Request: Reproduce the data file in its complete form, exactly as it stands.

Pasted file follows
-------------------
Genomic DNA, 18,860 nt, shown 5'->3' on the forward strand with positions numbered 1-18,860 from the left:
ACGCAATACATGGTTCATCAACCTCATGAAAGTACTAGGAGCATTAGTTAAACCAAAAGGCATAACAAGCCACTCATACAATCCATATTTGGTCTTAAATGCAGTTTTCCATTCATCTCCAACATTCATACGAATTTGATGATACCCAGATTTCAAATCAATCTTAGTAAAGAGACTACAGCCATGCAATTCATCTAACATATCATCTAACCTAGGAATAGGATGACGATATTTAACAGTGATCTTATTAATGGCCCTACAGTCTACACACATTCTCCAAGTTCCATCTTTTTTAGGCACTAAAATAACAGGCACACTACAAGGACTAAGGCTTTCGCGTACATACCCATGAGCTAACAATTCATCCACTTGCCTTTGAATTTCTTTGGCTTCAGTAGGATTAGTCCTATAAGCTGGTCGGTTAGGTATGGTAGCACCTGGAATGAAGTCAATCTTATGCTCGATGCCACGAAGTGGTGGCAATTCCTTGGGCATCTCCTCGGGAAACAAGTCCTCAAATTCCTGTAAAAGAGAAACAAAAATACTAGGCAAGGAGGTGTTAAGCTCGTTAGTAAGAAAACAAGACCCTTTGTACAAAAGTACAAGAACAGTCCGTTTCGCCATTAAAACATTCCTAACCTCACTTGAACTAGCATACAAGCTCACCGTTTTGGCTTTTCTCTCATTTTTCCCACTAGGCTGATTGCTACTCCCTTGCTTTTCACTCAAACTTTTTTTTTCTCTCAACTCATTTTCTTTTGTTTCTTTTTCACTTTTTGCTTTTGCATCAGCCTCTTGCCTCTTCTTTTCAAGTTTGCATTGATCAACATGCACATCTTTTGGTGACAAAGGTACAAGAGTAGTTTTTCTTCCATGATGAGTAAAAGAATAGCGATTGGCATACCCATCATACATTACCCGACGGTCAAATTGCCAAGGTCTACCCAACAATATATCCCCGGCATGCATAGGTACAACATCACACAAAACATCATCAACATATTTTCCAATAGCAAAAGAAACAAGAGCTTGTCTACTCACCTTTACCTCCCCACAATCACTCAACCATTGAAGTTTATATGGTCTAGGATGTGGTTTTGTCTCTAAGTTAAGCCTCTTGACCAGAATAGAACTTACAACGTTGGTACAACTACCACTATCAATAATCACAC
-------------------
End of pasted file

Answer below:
Genomic DNA, 18,860 nt, shown 5'->3' on the forward strand with positions numbered 1-18,860 from the left:
ACGCAATACATGGTTCATCAACCTCATGAAAGTACTAGGAGCATTAGTTAAACCAAAAGGCATAACAAGCCACTCATACAATCCATATTTGGTCTTAAATGCAGTTTTCCATTCATCTCCAACATTCATACGAATTTGATGATACCCAGATTTCAAATCAATCTTAGTAAAGAGACTACAGCCATGCAATTCATCTAACATATCATCTAACCTAGGAATAGGATGACGATATTTAACAGTGATCTTATTAATGGCCCTACAGTCTACACACATTCTCCAAGTTCCATCTTTTTTAGGCACTAAAATAACAGGCACACTACAAGGACTAAGGCTTTCGCGTACATACCCATGAGCTAACAATTCATCCACTTGCCTTTGAATTTCTTTGGCTTCAGTAGGATTAGTCCTATAAGCTGGTCGGTTAGGTATGGTAGCACCTGGAATGAAGTCAATCTTATGCTCGATGCCACGAAGTGGTGGCAATTCCTTGGGCATCTCCTCGGGAAACAAGTCCTCAAATTCCTGTAAAAGAGAAACAAAAATACTAGGCAAGGAGGTGTTAAGCTCGTTAGTAAGAAAACAAGACCCTTTGTACAAAAGTACAAGAACAGTCCGTTTCGCCATTAAAACATTCCTAACCTCACTTGAACTAGCATACAAGCTCACCGTTTTGGCTTTTCTCTCATTTTTCCCACTAGGCTGATTGCTACTCCCTTGCTTTTCACTCAAACTTTTTTTTTCTCTCAACTCATTTTCTTTTGTTTCTTTTTCACTTTTTGCTTTTGCATCAGCCTCTTGCCTCTTCTTTTCAAGTTTGCATTGATCAACATGCACATCTTTTGGTGACAAAGGTACAAGAGTAGTTTTTCTTCCATGATGAGTAAAAGAATAGCGATTGGCATACCCATCATACATTACCCGACGGTCAAATTGCCAAGGTCTACCCAACAATATATCCCCGGCATGCATAGGTACAACATCACACAAAACATCATCAACATATTTTCCAATAGCAAAAGAAACAAGAGCTTGTCTACTCACCTTTACCTCCCCACAATCACTCAACCATTGAAGTTTATATGGTCTAGGATGTGGTTTTGTCTCTAAGTTAAGCCTCTTGACCAGAATAGAACTTACAACGTTGGTACAACTACCACTATCAATAATCACAC